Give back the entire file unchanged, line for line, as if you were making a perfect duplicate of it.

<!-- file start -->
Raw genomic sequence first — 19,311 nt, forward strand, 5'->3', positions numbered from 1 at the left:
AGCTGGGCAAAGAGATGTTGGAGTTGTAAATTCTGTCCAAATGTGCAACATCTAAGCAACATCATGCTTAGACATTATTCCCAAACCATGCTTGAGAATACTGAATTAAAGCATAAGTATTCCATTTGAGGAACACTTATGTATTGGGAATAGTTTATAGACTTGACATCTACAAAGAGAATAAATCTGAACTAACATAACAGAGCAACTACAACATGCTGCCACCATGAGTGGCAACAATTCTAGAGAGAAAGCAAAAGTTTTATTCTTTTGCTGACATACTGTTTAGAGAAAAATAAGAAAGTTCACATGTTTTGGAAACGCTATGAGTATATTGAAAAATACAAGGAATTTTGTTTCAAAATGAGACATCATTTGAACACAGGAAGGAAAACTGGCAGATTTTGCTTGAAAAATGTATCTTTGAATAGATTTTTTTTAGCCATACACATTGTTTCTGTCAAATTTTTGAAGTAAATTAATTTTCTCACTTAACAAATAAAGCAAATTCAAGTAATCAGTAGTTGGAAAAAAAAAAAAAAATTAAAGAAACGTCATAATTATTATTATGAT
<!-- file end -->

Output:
Raw genomic sequence first — 19,311 nt, forward strand, 5'->3', positions numbered from 1 at the left:
AGCTGGGCAAAGAGATGTTGGAGTTGTAAATTCTGTCCAAATGTGCAACATCTAAGCAACATCATGCTTAGACATTATTCCCAAACCATGCTTGAGAATACTGAATTAAAGCATAAGTATTCCATTTGAGGAACACTTATGTATTGGGAATAGTTTATAGACTTGACATCTACAAAGAGAATAAATCTGAACTAACATAACAGAGCAACTACAACATGCTGCCACCATGAGTGGCAACAATTCTAGAGAGAAAGCAAAAGTTTTATTCTTTTGCTGACATACTGTTTAGAGAAAAATAAGAAAGTTCACATGTTTTGGAAACGCTATGAGTATATTGAAAAATACAAGGAATTTTGTTTCAAAATGAGACATCATTTGAACACAGGAAGGAAAACTGGCAGATTTTGCTTGAAAAATGTATCTTTGAATAGATTTTTTTTAGCCATACACATTGTTTCTGTCAAATTTTTGAAGTAAATTAATTTTCTCACTTAACAAATAAAGCAAATTCAAGTAATCAGTAGTTGGAAAAAAAAAAAAAAATTAAAGAAACGTCATAATTATTATTATGAT